Sailors in the latest edition of The Ocean Race faced whipping winds, fluctuating temperatures, and some of the world’s most famously wild seas — and on one race leg, also collected samples for valuable findings about the spread of bacteria in Earth’s rapidly warming oceans.
The multitasking mariners of the 11th Hour Racing Team — which sailed the winning vessel in the six-month-long competition — gathered water samples in April and May over a 5,550-nautical-mile stretch between Brazil and Rhode Island.
The samples measured environmental DNA (eDNA), the genetic material of tiny life forms as well as cells shed by larger species. Scientists later analyzed the samples to study the species present in different places and how ocean warming is affecting diverse organisms.
The bad news is that the samples showed more parasitic bacteria in places with high sea surface temperatures. And, as Bloomberg noted, “The analysis also found higher amounts of parasitic bacteria that can be threatening to humans in areas nearer to land.”
Perhaps more positively, the analysis revealed information about bacteria that break down plastic. Because the sailing route crossed a south-to-north swath of latitudes, scientists could observe that there were more of these bacteria in low latitudes, especially near Brazil.
Why are findings about warming oceans important?
Some of the bacteria are potentially hazardous to humans and other animals. Others may be worth exploring for managing the ongoing problem of ocean plastic pollution, which sailors in The Ocean Race have also seen is on the increase, even in remote locations.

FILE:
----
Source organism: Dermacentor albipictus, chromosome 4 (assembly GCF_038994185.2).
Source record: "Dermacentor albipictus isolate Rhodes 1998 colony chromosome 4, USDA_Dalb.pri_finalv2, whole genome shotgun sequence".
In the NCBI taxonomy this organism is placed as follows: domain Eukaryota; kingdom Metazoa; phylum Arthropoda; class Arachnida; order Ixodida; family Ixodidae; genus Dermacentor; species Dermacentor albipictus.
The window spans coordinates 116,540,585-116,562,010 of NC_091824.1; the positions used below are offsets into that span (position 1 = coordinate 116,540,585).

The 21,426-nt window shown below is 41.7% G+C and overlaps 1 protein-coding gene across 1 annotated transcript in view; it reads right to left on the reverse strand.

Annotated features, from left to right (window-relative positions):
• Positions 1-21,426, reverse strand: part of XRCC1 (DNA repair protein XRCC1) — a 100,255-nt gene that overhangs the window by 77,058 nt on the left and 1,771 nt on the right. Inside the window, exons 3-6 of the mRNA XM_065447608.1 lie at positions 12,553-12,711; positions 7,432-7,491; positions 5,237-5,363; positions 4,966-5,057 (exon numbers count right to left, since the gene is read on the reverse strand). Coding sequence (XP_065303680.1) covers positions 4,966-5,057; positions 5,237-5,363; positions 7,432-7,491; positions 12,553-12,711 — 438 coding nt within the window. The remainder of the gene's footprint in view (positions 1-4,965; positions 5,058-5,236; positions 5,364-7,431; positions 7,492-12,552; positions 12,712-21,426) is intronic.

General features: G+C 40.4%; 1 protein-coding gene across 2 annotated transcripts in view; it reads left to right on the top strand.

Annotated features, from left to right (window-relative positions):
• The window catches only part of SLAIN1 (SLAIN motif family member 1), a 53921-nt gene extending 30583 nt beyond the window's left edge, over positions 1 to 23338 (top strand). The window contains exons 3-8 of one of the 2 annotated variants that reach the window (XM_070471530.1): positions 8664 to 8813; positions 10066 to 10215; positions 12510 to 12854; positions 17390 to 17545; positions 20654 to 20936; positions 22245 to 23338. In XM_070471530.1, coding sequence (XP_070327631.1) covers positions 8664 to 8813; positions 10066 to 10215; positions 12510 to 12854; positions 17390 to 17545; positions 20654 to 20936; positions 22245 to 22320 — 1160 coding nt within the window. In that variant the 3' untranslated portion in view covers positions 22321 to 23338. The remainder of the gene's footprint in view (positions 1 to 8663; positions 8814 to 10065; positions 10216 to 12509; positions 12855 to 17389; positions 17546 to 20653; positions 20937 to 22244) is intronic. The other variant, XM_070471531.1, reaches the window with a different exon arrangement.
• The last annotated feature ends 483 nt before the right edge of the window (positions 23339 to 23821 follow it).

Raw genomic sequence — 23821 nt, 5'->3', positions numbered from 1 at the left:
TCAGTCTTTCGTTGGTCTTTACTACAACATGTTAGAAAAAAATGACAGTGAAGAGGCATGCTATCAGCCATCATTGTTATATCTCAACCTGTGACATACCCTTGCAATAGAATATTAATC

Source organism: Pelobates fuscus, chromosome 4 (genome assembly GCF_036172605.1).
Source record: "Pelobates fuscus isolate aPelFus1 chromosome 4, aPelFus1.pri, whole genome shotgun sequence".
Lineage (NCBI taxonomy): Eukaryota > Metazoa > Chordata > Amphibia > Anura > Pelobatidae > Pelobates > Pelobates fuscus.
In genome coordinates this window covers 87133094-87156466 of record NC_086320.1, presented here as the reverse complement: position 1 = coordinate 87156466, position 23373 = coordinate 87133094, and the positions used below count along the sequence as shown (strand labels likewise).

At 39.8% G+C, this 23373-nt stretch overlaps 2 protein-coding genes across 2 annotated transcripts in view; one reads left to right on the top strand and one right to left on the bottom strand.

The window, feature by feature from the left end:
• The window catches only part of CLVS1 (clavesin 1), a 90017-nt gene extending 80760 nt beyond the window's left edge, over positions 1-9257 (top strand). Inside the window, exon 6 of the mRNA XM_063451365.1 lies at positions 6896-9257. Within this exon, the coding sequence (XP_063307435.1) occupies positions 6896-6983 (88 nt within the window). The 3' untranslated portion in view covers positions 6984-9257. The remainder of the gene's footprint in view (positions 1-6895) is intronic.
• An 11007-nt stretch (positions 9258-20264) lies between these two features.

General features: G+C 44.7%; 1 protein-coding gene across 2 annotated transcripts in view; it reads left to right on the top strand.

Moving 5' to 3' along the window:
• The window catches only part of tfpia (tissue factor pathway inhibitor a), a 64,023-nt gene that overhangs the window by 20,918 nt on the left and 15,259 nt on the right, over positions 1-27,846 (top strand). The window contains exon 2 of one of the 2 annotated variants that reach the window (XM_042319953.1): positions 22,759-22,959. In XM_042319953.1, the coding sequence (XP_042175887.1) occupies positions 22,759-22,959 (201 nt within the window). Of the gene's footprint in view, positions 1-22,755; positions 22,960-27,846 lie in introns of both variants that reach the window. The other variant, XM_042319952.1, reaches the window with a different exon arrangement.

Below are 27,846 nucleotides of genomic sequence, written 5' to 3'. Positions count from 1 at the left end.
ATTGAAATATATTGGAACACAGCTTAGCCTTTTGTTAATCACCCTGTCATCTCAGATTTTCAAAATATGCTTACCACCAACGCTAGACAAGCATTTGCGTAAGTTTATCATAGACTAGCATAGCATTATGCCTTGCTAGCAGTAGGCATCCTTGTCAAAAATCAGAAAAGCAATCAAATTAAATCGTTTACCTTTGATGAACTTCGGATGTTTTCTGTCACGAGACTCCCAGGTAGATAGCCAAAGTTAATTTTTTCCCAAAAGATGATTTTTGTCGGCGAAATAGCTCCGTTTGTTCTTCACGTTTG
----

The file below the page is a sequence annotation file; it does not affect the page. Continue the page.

With ocean temperatures breaking records this year, data from hard-to-reach places are useful for understanding the effects of warming oceans on the spread of harmful bacteria and, potentially, for reducing ocean plastic.
“We’re very excited about the data collected during The Ocean Race, particularly those linked with pathogens and plastic degraders,” Xavier Pochon, a scientist involved in the analysis, said in a statement quoted by Bloomberg.
What can I do about warming oceans?
However, warming and sinking carbon in oceans comes at its own costs, not just through the redistribution of parasites. It can also kill sea life, raise sea levels, disrupt ocean circulation patterns, and increase ocean acidity.
To help keep oceans cooler, we can all do our part to reduce carbon pollution — whether that’s by reducing our use of dirty energy or limiting plastic use, which can have the added bonuses of saving money and reducing ocean pollution.
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